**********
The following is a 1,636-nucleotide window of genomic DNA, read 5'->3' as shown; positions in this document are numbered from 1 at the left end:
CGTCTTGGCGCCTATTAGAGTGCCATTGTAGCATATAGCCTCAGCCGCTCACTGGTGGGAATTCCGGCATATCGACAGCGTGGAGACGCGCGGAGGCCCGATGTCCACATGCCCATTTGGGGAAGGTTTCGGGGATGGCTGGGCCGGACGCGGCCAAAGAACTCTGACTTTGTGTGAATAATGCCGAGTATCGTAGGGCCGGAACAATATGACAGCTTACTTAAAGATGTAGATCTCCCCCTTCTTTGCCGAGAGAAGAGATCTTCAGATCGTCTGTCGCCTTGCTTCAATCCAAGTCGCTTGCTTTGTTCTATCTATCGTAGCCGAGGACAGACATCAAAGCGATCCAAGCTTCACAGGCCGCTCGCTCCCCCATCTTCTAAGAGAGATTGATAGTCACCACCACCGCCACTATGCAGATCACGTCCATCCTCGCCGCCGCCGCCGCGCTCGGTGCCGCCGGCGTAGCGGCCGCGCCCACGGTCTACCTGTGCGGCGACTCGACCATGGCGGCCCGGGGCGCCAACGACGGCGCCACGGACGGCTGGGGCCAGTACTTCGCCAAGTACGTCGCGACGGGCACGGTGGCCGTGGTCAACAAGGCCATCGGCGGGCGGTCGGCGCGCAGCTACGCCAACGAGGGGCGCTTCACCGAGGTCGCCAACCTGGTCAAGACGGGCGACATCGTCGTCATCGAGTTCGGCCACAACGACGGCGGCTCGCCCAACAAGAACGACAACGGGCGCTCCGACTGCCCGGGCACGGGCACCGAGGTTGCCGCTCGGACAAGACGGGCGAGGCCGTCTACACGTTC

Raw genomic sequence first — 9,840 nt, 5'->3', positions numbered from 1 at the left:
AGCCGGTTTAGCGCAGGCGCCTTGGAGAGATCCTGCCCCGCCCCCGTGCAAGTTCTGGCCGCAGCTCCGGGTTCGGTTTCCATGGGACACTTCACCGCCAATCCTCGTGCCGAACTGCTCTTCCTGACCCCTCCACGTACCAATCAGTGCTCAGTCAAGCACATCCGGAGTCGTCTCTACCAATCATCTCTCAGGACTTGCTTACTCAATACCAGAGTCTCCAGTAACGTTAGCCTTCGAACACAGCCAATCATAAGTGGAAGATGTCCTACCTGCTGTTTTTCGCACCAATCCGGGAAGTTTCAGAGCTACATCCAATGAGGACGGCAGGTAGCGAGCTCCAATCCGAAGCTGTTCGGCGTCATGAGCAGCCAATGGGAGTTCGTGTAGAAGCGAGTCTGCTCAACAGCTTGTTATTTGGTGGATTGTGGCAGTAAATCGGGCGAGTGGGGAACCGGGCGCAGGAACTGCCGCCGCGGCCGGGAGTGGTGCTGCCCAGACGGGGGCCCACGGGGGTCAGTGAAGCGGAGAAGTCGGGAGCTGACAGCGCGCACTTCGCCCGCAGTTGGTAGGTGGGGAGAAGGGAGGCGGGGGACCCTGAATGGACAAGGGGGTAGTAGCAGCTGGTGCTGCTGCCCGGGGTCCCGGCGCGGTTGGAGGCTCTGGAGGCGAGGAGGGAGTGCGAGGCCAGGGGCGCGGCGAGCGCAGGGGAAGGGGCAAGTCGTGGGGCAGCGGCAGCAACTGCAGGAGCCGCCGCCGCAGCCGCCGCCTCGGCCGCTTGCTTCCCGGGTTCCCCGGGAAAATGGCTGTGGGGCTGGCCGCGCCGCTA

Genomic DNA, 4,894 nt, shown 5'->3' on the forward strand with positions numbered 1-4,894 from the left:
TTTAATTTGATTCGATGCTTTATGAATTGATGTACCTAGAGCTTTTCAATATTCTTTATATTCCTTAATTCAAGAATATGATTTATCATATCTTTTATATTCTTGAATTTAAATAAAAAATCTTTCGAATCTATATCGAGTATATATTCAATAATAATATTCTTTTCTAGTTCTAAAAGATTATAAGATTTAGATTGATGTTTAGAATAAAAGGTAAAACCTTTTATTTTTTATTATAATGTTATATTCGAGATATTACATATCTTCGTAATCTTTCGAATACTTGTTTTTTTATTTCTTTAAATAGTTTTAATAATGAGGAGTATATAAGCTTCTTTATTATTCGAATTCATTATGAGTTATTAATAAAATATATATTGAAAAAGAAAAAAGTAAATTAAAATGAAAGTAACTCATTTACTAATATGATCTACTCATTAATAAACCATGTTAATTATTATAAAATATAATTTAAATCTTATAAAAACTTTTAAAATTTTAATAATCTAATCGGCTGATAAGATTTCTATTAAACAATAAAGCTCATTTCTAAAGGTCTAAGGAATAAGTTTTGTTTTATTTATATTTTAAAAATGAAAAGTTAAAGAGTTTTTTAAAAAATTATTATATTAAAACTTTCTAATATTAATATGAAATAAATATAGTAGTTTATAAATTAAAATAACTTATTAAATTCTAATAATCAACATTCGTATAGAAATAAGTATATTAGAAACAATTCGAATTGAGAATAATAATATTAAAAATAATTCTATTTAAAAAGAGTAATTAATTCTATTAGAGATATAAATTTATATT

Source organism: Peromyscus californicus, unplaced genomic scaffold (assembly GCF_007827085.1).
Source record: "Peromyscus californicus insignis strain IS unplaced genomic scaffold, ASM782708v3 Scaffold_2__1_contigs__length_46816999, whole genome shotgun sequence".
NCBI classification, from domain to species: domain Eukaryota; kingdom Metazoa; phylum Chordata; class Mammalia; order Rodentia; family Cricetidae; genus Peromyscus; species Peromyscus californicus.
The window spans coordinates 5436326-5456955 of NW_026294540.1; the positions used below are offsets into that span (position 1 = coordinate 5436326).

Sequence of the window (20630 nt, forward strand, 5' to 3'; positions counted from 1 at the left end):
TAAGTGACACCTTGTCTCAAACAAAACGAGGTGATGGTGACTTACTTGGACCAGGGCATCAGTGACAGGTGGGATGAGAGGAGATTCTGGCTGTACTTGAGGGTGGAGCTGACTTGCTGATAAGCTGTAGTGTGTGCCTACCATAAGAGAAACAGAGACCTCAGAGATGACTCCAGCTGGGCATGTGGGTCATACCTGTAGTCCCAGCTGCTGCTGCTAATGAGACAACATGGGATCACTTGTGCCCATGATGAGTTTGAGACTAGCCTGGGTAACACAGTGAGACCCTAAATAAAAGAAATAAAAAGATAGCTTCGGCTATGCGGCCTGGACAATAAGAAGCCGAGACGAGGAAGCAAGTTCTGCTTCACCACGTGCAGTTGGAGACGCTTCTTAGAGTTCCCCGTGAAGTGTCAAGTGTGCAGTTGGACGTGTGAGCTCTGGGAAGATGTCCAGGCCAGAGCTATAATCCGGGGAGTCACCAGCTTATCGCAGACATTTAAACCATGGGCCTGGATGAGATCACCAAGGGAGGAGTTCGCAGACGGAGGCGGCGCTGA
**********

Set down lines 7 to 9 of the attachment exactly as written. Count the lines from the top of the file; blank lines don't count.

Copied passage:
Source organism: Peromyscus californicus, unplaced genomic scaffold (assembly GCF_007827085.1).
Source record: "Peromyscus californicus insignis strain IS unplaced genomic scaffold, ASM782708v3 Scaffold_2__1_contigs__length_46816999, whole genome shotgun sequence".
NCBI classification, from domain to species: domain Eukaryota; kingdom Metazoa; phylum Chordata; class Mammalia; order Rodentia; family Cricetidae; genus Peromyscus; species Peromyscus californicus.